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No Quiet Title for Innovators

The injustice Centripetal Networks has found itself facing at the Patent Trial and Appeal Board—AKA patent death squad—proves several things about PTAB. Clearly, with PTAB lurking, there will never be “quiet title” for any patent.


Quiet title is essential to property rights—whether you’re talking about land where the Environmental Protection Agency asserts unconstitutionally broad “navigable waters” regulations or by unfair eminent domain without just compensation, financial assets unduly taxed (again) at death or taken without due process through civil asset forfeiture.


With any property, including patents and copyrights, quiet title, access to justice, due process and just compensation are hallmarks of meaningful property rights.


PTAB is a quasijudicial administrative body that runs unbridled, adversarial proceedings that “efficient infringers” weaponize on a regular basis. Sold as a faster, cheaper alternative to judicial litigation, PTAB epitomizes unsecure property rights.


Centripetal is an innovator of highly valuable, highly effective cyber protection technology. The innovator has seen its patents willfully infringed, their validity repeatedly challenged in multiple forums and the very nature of PTAB’s threat to quiet title and property rights.


Cisco feigned interest in legitimately using Centripetal’s cybersecurity technology, then used the proprietary knowledge it obtained to infringe Centripetal’s patents. Cisco challenged patent validity in PTAB and federal court.


The district court considered and upheld the Centripetal patent’s validity and ruled willful infringement against Cisco. Cisco did not contest the court’s validity ruling, which evidences patent validity.


After the court ruled for Centripetal, Palo Alto Networks sought PTAB challenge of the patent. PAN was not a party in Cisco’s court litigation, and Centripetal hadn’t asserted its patent against PAN.


PAN appeared intent on gaining leverage against Centripetal in separate litigation. But Cisco would also benefit if PTAB wipes out Centripetal’s patent on which willful infringement was found.


Such third-party gamesmanship and harassment is standard fare for owners of proven valid and infringed patents. That’s because PTAB invalidates 84 percent of patent claims before it.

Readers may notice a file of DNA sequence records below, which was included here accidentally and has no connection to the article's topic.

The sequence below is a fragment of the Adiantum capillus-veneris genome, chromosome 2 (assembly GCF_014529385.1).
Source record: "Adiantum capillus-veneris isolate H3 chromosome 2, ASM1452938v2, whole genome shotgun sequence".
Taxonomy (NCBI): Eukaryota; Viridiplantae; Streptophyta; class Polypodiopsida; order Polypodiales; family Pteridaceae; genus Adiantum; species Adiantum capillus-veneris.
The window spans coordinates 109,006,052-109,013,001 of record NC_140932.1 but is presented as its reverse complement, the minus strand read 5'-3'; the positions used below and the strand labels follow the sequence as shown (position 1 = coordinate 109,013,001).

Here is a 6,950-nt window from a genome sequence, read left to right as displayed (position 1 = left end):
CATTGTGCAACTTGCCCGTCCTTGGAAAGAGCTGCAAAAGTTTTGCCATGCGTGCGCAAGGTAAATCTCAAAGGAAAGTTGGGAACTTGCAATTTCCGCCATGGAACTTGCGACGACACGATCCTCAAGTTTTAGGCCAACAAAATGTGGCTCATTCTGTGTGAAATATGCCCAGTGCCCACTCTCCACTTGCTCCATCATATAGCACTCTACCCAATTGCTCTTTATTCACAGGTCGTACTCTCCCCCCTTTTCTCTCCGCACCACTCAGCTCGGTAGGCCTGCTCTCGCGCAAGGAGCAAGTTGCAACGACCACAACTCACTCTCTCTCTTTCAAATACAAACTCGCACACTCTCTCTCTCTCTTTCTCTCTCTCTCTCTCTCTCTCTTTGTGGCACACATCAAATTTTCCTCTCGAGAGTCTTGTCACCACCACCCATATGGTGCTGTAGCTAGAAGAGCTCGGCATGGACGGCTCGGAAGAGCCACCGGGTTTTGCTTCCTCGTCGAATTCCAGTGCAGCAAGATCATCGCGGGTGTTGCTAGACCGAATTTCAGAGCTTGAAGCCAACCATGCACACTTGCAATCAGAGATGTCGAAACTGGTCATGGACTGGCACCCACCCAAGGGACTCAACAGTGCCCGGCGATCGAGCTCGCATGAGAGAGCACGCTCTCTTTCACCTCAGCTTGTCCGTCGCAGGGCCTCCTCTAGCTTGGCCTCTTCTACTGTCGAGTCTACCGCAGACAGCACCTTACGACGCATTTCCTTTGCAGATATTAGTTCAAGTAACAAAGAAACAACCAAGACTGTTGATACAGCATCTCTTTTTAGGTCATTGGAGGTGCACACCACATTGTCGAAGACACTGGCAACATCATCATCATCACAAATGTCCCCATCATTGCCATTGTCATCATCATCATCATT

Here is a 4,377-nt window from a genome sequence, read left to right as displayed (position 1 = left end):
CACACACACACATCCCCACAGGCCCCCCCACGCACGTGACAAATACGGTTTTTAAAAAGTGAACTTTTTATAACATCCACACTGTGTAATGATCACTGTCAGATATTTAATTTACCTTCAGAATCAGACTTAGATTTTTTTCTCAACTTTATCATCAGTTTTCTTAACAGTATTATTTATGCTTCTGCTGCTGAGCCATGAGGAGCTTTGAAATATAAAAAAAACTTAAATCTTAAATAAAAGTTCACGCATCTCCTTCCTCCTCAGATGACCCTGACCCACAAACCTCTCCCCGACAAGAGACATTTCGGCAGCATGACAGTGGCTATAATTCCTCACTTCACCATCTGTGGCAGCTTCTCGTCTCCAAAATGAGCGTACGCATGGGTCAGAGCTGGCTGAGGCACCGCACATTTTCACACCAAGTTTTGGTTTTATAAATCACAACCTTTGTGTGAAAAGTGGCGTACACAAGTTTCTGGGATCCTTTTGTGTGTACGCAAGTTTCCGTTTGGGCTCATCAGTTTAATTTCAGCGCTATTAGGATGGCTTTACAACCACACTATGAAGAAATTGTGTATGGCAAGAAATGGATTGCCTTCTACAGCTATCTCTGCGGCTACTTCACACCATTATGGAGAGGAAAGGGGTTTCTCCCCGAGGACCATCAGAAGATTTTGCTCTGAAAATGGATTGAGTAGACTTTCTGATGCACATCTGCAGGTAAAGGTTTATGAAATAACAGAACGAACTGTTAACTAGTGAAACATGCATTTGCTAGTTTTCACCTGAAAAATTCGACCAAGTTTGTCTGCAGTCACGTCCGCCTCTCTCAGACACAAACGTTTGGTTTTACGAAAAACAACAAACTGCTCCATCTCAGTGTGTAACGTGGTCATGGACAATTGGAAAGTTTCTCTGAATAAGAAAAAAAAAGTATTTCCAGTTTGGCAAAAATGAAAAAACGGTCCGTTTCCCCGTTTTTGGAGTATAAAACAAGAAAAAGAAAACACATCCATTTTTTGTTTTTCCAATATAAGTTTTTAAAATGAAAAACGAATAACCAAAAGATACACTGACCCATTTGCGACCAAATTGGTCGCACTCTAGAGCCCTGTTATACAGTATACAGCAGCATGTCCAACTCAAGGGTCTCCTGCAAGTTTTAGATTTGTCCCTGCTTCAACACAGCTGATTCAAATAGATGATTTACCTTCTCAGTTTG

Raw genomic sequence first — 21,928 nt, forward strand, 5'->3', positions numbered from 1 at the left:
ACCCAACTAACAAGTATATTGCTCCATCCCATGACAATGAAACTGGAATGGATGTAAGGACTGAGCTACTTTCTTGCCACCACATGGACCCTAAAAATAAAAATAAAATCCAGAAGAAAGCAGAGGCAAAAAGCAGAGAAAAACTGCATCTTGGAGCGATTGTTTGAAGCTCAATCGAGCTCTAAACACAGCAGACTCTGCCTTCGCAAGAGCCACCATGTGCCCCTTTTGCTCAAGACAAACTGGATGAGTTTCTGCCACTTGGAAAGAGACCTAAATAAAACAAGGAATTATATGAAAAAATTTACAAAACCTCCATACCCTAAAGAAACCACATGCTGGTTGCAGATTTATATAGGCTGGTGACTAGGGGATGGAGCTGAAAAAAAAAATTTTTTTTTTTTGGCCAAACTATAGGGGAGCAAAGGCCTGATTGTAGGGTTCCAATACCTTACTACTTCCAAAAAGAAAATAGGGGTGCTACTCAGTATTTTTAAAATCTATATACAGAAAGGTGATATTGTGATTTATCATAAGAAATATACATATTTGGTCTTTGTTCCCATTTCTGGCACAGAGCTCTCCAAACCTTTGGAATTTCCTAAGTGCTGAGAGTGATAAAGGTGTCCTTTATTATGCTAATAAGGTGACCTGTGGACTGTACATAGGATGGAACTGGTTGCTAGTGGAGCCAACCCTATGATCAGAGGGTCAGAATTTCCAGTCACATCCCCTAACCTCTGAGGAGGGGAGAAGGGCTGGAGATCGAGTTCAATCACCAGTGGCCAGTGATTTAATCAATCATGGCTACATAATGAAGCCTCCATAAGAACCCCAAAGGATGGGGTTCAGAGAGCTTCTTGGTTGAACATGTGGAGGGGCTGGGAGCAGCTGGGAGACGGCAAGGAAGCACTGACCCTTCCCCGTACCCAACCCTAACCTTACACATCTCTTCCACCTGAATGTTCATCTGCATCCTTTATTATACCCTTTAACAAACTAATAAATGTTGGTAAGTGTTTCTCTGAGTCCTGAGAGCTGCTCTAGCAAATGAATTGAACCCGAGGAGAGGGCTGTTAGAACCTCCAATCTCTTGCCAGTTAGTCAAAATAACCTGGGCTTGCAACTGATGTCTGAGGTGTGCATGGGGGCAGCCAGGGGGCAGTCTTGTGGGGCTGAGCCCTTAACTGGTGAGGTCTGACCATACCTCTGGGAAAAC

Next, the threat to secure rights really got ugly. The nearly $3 billion judgment got thrown out on a technicality. The trial judge’s wife held less than $5,000 in Cisco stock, which the judge learned just as the case was concluding with the opinion practically written. The Federal Circuit Court of Appeals ruled that the stock should have been sold instead of placed in a blind trust.


Administrative patent judge Brian McNamara, on the panel voting to grant PAN its bite at the already bitten apple, owns around $15,000 in Cisco stock and collects payments from his old law firm, which is also Cisco’s firm. McNamara has gone to bat for Cisco, sitting “on every single panel deciding the fourteen IPR [interpartes review] petitions Cisco filed against Centripetal” in 2018 alone.


Given the potential bias, Centripetal asked that McNamara recuse himself and PTAB vacate the decision giving PAN its IPR. McNamara and company denied Centripetal’s request contesting PAN’s IPR grant. Cisco and Keysight—both past their time allowed for PTAB challenge—were joined with PAN—like letting expelled players rejoin the game.


The PTAB board circled wagons around their conflicted colleague. It threatened Centripetal for raising issues about potential conflict of interest and partiality.


Instead of safeguarding its integrity, PTAB assaulted Centripetal’s motion as “frivolous,” “glaringly deficient,” “lacking in substance,” lacking “competent, good faith argument,” and “highly inappropriate.” PTAB then denied Centripetal its lawyer. After the damage was done, McNamara and another PTAB judge exited the case.


Centripetal sought relief from the Federal Circuit, asking for expedited consideration, but the appellate court has allowed PAN’s parallel patent challenge to proceed while Centripetal awaits a new trial in real court.


There’s also the fact PTAB “judges” are held to the same standard of ethics and conflict of interest as other bureaucrats—basically, a standard that something questionable doesn’t trigger criminal liability.


There’s a rule that adjudicatory executive officials recuse themselves when the appearance of partiality exists. That’s what PTAB scoffed at and the Federal Circuit let the PTAB clowns off the hook of in ignoring Centripetal’s mandamus request.


Article III judges abide by a higher ethical standard that clearly doesn’t operate at PTAB. Yet, PTO Director Kathi Vidal told Congress, “When I perform that role [of director review], I hold myself to the same standard of any Article III judge.”


Soon before the Federal Circuit ignored the facts so thoroughly, Centripetal’s attorney brought Vidal’s assertion to the court’s attention. “The Director’s representation to a coordinate branch is wholly inconsistent with the PTO’s position here that the ethical considerations at play in proceedings before APJs are ‘just different’ from the standards for Article III courts. . . . The PTO should not be assuaging Congress’s concerns about politics and ‘ex parte contacts,’ while telling patent holders something quite different.”


In short, Centripetal’s situation well illustrates the vast uncertainty overshadowing patents and patent rights. With PTAB, there is no quiet title for patents. Ever.

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